Flats or clips? 
I started in clips. When I moved to California and started tackling some harder rock gardens, jumping and steeper terrain I felt a lot more comfortable being able to take my feet off my pedals, so I switched to flats. Then at the Northstar race this year, one of my race friends started heckling me about racing in flats. I figured since she was a Pro, she probably knew what she is talking about. So, I got back into clips and it's been great.

What do you love about riding your bike?
Mostly that it makes me forget about everything. On a mountain bike ride, I always have to be fully engaged so I don't run into the multitudes of obstacles out there. It is the only thing I do that forces me to forget about the stress of everyday life.

Tell us about your bike(s), what they are like and why did you choose them?
I'm a 1 bike kind of gal. I have been riding a Nomad for a year. I test rode that and the Bronson one day down in Santa Cruz. The Nomad seemed to fit me better and felt like I was landing on pillows. I like the fun of going downhill and this bike helps me do things I never would have had the confidence to do. It's great to live close to the Santa Cruz demo factory and be able to demo a bike for free before making such a big purchase. I have my sights set on getting a Juliana Furtado next.

What clothing/bike accessories do you love? What would you recommend to your friends?
My all time favorite is my Shredly shorts.. I don't know why it is such a challenge to find clothing options that fit well, but Shredly seems to have nailed it for all different body types. I like my POC sunglasses and also their gloves that slip on (any velcro gloves I've had always seem to fail after a while) my EVOC pack and bike bag. I don't leave home without my Gform pads and have recently started riding with the ISX Flow knee and eblow pads. Lastly, I have a great Giro helmet and I am a huge fan of the Bell Super 2R with the detachable chinbar.

You work for Clif Bar, a company that fuels many different kinds of athletes- what has been a positive being involved with a company that is part of the outdoor industry?
Aside from having access to great nutrition for my activities, I find that there is inspiration all around me. From our CEO who took on America Ninja Warrior to Megan who did the Spartan Beast last year. We have Ironmen and Ironwomen, people who bike centuries on the weekends and loads of other people who are trying new things or super stoked to cheer you on from the sidelines. The people are what makes Clif such a great place to work. Aside from that we have a gym and personal trainers, an athletic stipend to help you pay for races and a generous vacation offering. Lastly, and perhaps the best part, is that I've met the best friends I've had in my life at Clif and we have common interests.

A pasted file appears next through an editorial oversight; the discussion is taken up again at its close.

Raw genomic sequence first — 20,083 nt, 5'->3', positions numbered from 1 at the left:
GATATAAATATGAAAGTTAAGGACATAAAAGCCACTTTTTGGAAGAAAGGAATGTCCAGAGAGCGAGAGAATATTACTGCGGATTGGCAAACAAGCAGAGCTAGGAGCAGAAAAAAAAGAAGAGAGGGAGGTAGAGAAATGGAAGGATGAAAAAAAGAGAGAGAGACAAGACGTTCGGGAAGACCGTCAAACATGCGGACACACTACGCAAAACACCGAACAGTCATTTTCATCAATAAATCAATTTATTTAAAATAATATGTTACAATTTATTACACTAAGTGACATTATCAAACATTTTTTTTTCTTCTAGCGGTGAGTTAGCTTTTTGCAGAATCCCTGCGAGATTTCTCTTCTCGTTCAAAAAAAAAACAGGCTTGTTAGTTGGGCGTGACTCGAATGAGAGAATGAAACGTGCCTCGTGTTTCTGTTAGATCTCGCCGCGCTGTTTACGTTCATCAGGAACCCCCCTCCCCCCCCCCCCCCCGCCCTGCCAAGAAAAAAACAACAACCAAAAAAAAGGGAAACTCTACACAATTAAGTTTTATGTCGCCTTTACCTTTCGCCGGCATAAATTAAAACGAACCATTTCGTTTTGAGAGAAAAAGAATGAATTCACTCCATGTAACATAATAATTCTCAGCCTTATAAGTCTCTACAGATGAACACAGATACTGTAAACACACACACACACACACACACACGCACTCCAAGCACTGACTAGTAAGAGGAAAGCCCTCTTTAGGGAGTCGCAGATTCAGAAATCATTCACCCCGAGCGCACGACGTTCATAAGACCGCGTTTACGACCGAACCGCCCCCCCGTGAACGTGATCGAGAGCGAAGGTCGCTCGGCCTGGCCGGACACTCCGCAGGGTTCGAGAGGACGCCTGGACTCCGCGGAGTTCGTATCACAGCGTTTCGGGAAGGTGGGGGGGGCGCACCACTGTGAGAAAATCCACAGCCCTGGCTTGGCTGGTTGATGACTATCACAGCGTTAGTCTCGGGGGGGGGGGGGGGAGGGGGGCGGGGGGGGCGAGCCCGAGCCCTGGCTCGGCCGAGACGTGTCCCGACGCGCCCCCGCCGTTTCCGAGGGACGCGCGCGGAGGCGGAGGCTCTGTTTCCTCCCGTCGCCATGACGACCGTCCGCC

Why do you feel it is valuable to have women involved in the outdoor/cycling industry? Perspective on product development, women control a disproportionate amount of purchase power, women represent the largest growth opportunity in mountain biking and lastly we have different skills and qualities that will round out your organization.

What do you feel deters women from getting involved with cycling? Especially mountain biking?
Cycling appears to be much more accessible than mountain biking. With either sport there is a heavy equipment investment, however with cycling you can sometimes go out your front door and start spinning your wheels. For mountain biking there is a high intimidation factor and I think people envision themselves getting hurt. There are rocks, trees, streams, exposed narrow trails and speaking of trails, they aren't always easy to find and you probably don't want to go by yourself. The perfect recipe is to find a friend to "sponsor" you who is going to encourage you, but not push you too far. Demo, borrow or rent a bike and go to a reputable clinic.

What do you feel could change industry-wise/locally to encourage more women to ride?
I think there needs to be revolutionary change. Right now, there are a bunch of bike companies making women specific products and creating their own programs. Those might be ambassador programs, sponsoring female athletes, sponsoring clinics such as Trek Dirt Series or Liv Ladies All Ride. These are all amazing efforts that took a lot of advocating and hard work; however they are individually duplicating efforts.

I imagine there being a more national effort to consolidate all the resources. Those resources might be put towards national education and regional clinics with standardized training and trail access. I see this as building the foundation of women rather than each company fighting for a piece of a small pie.

As I write this from New Zealand, I also have a new perspective on how important trail access is. While riding in Rotorua, I was amazed at how many women and children were out on bikes. They had amazing amenities…showers and toilets, water stations, rentals, bike shops at the trail head, extensive trail maps and phone apps, shuttles, excellent trail signage and a 6 level rating system from beginner to expert. The networks of trails are enormous and hikers, horses and bikes seem to co-exist happily.